It was a surreal moment.
With several dozen supporters chanting abuse
outside the window and calling for his resignation even before he began his new
job, Guy Luzon was introduced as Standard Liege’s new manager.
38-year-old Israeli couldn’t have really started his tenure in a tougher
Not only were Standard fans furious with the sacking of the
popular Mircea Rednic and the appointment of a manager they had never even heard
of, but Luzon also found himself right in the middle of the crossfire between
the supporters and hated club owner Roland Duchatelet.
That all happened
three months ago, but seems like a far more distant memory.
claimed its 13th-straight win in all competitions since he took charge on
Sunday, defeating KV Oostende 4-2 on the road to make it seven wins in seven
matches in the Belgian league to maintain a four-point lead at the top of the
Standard has also triumphed in all six of its Europa League
qualifiers to advance to the group stage, turning Luzon from zero to hero far
faster than anyone could have predicted.
Luzon has charmed his players
and Belgian soccer in general with his infectious passion and enthusiasm while
maintaining his extreme hunger to prove all his doubters wrong.
dealt with criticism from his very first day as a coach.
as the coach of Maccabi Petah Tikva, the club owned by his uncles, at the age of
26 made him an easy target and he only made life more difficult for himself with
his controversial conduct.
He experienced six successful seasons at Petah
Tikva, taking the team to the UEFA Cup group stage in the 2005/06 season after
finishing in second position in the Premier League the previous
Much like in Liege, Hapoel Tel Aviv fans were only waiting for him
to fail after he was named as the club’s coach against their wishes ahead of the
start of the 2007/08 season. They got what they had hoped for when he resigned
following a dismal start to the campaign, with the club winning just one of its
first 10 league matches.
Luzon resurrected his career at Bnei Yehuda, but
found himself under fire yet again three years ago when he was named by his
uncle and Israel Football Association chairman Avi Luzon as the coach of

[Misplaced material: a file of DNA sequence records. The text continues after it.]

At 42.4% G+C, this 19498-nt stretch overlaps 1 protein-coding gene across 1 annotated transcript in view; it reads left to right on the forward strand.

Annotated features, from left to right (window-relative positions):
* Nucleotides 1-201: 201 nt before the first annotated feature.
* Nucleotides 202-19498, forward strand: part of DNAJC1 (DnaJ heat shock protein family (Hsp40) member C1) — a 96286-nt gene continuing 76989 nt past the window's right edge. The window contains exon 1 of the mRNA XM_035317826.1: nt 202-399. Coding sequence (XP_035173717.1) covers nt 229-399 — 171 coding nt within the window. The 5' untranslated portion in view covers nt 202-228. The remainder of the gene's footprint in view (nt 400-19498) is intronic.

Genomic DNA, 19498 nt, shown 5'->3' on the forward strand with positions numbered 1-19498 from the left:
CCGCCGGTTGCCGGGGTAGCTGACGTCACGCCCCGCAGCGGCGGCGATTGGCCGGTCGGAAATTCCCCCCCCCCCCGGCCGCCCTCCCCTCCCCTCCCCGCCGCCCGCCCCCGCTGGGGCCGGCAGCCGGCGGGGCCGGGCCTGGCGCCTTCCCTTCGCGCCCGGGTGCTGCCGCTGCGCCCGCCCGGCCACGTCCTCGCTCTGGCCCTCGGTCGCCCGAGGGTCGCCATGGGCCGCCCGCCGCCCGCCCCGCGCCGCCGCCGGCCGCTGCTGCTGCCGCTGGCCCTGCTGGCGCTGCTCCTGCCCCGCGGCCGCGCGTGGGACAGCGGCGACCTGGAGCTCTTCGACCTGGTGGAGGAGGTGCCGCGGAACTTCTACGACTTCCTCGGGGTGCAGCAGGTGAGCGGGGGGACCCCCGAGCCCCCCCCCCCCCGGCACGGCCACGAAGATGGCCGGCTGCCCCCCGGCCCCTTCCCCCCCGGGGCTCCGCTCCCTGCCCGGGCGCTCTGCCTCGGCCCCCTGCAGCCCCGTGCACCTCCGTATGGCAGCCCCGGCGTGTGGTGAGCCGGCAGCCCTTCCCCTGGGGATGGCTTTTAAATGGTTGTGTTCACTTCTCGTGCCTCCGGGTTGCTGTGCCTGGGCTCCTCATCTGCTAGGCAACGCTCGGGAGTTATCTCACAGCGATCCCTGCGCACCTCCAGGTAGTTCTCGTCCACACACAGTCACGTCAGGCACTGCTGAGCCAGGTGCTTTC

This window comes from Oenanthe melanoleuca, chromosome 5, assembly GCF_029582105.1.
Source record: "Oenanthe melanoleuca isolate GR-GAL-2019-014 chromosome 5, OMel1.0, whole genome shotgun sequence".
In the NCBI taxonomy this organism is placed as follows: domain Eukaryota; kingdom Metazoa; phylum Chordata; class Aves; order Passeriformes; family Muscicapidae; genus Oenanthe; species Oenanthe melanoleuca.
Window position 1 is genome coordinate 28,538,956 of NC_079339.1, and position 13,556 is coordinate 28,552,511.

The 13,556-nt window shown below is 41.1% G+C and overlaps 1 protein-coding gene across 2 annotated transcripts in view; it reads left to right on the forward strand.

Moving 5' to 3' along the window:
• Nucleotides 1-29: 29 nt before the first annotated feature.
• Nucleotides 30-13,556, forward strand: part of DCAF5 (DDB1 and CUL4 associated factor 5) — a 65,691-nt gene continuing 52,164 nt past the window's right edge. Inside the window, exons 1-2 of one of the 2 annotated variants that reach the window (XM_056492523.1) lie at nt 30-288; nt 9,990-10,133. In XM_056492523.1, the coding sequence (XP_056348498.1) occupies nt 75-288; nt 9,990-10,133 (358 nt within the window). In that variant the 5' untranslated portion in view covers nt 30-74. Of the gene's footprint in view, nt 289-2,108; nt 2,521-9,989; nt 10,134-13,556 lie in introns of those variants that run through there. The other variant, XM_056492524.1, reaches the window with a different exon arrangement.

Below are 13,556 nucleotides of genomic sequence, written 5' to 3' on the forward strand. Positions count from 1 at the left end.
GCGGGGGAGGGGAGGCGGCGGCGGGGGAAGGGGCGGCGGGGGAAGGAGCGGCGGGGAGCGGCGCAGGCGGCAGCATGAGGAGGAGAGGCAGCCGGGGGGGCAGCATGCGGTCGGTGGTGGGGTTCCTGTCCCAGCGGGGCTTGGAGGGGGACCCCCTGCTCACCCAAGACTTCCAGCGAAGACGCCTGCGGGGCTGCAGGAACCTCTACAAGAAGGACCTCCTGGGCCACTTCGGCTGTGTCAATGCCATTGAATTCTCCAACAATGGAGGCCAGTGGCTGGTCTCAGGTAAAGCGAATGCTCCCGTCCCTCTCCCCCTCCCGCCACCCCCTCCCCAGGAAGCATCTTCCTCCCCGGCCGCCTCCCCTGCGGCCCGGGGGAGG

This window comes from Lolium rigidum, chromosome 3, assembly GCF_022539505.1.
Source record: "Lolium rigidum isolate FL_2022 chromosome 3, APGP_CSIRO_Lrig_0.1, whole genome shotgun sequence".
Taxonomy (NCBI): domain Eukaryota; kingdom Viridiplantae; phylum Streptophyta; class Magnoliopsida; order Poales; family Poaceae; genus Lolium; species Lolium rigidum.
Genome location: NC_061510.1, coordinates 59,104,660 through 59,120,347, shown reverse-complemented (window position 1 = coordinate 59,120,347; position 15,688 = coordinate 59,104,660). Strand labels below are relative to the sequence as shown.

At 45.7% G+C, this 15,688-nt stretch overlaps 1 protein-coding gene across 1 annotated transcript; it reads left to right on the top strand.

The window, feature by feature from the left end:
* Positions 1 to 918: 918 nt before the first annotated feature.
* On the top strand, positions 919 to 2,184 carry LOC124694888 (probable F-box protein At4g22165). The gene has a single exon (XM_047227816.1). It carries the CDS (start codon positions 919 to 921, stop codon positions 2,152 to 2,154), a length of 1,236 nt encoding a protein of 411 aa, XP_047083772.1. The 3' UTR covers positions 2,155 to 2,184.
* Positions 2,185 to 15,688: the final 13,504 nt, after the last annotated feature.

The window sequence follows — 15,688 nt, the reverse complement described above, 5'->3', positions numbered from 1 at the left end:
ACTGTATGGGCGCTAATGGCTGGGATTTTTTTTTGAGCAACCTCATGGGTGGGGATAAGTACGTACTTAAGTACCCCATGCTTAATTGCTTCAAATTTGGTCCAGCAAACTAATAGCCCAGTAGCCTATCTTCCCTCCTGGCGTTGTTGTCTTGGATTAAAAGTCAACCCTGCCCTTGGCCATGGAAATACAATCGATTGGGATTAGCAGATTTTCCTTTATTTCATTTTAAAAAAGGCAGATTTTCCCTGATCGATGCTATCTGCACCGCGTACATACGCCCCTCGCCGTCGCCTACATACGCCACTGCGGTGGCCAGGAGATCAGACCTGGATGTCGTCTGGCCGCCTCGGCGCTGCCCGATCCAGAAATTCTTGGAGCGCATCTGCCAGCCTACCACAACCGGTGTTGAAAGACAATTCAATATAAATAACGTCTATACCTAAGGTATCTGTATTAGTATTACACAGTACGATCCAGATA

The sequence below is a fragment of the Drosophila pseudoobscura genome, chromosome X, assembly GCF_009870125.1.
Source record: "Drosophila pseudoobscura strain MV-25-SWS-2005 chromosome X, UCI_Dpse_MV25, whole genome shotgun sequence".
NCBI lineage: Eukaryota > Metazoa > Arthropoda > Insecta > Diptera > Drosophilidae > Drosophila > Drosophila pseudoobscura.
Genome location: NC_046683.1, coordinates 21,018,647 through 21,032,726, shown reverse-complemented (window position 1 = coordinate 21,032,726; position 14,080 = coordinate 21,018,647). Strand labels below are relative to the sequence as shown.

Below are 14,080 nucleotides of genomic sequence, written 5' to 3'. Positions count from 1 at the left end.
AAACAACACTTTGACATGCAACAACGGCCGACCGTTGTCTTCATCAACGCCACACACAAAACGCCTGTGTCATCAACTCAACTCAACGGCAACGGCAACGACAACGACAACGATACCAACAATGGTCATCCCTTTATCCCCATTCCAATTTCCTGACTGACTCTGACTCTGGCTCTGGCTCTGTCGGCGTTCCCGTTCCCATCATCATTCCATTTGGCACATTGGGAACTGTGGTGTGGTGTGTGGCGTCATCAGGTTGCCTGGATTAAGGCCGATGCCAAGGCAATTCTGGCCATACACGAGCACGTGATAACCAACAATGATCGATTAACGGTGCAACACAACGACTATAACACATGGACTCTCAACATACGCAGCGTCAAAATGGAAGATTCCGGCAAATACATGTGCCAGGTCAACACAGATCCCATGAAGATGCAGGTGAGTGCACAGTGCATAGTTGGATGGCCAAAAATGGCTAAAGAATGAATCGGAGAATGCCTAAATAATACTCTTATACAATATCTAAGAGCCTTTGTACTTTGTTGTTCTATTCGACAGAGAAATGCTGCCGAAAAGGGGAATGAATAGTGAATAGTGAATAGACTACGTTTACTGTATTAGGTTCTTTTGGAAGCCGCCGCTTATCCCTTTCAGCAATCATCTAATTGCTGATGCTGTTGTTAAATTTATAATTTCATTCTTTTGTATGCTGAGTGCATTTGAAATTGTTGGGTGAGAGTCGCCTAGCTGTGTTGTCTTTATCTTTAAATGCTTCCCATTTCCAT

Israel’s under-21 national team.
His uncle made sure he didn’t have to
qualify for the European Championships after Israel won the right to host the
U21 Euros earlier this summer.
Nevertheless, Guy found himself targeted
before the team even played its first match.
A week before the tournament
opener against Norway, Luzon revealed that he had signed a deal to join
Standard, infuriating many people with the timing of the
Israel lost any hope of qualifying for the semifinals of
the Euros early on, but even a 1-0 victory over England in a meaningless group
rubber ended in uproar after Luzon celebrated the win in embarrassing fashion,
jumping, sliding and fist-pumping the air endlessly as if his side had just won
However, there was also a positive side to his struggles
with the media and unpopularity among local fans as it ensured he would be as
ready as possible for life in Liege.
Standard’s 13th straight win to
start the season on Sunday broke a club record, with the team getting off to a
perfect start in its quest to claim a first championship since the 2008/09
Luzon has brought in seven new players, but has only fine-tuned
the starting lineup implemented by Rednic last season and has so far rotated his
squad to perfection, using 24 different players over the 13
Indeed, Luzon’s true test will come with Standard’s first losing
streak, and that may arrive sooner rather than later, with the team facing
Esbjerg of Denmark in its Europa League group opener on Thursday before hosting
Lokeren, which is currently in third place in the league, on Sunday ahead of
four consecutive road matches in all competitions.
After years of
complaining that he is being unfairly targeted, Luzon has finally come to
comprehend the eternal truth of the sporting world.
“Every coach is
judged according to the results he achieves,” Luzon said when he was presented
three months ago.
After all is said and done, it all comes down to
results. The shortcuts he has received during his career and his general
impetuousness mean Luzon is continually under the microscope.
render everything else as meaningless.
And so far, by that measure,
Luzon’s tenure at Standard has been nothing short of
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